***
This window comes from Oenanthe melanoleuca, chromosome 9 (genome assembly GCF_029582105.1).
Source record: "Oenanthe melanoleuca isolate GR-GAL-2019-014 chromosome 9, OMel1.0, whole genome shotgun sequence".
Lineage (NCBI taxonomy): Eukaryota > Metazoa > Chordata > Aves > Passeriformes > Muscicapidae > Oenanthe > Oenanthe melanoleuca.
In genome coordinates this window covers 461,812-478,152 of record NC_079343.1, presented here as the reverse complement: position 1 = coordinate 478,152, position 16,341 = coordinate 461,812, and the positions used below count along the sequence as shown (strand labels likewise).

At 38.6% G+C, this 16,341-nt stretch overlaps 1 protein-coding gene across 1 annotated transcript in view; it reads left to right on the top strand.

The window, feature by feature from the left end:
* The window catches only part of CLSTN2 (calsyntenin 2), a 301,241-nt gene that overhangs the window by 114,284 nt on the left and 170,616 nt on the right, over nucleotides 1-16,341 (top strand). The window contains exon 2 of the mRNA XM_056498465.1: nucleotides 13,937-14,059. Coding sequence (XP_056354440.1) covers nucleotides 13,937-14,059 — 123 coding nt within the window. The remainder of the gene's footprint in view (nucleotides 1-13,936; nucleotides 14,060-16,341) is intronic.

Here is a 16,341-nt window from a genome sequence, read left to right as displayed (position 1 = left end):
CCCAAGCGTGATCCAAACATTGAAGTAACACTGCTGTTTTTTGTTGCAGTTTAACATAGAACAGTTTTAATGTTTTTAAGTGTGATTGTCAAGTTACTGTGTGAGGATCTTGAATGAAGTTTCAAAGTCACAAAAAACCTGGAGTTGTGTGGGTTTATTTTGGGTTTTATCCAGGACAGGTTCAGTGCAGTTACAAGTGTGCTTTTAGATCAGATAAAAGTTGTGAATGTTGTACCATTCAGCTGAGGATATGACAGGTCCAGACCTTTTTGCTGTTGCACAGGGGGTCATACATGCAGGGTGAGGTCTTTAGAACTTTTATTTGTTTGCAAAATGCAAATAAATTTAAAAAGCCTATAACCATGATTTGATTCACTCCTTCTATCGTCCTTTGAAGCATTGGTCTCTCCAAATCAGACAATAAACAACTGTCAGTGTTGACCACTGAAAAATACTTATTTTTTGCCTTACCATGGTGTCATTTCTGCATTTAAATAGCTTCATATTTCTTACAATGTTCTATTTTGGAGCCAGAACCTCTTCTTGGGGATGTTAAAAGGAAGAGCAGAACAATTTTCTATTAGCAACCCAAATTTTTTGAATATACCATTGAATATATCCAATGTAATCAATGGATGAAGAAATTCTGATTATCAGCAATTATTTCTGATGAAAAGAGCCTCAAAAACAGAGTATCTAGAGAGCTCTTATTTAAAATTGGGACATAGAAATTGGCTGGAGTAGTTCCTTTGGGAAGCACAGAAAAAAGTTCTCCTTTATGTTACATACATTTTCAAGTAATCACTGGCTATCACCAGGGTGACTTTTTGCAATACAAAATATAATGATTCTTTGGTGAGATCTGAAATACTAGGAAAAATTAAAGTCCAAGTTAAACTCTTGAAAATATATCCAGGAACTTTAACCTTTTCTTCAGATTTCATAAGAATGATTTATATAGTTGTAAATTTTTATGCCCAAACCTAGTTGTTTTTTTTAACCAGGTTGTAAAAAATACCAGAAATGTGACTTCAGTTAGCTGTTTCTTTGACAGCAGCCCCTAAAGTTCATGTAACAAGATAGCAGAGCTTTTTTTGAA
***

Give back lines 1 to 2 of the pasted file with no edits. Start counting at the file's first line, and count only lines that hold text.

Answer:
This window comes from Oenanthe melanoleuca, chromosome 9 (genome assembly GCF_029582105.1).
Source record: "Oenanthe melanoleuca isolate GR-GAL-2019-014 chromosome 9, OMel1.0, whole genome shotgun sequence".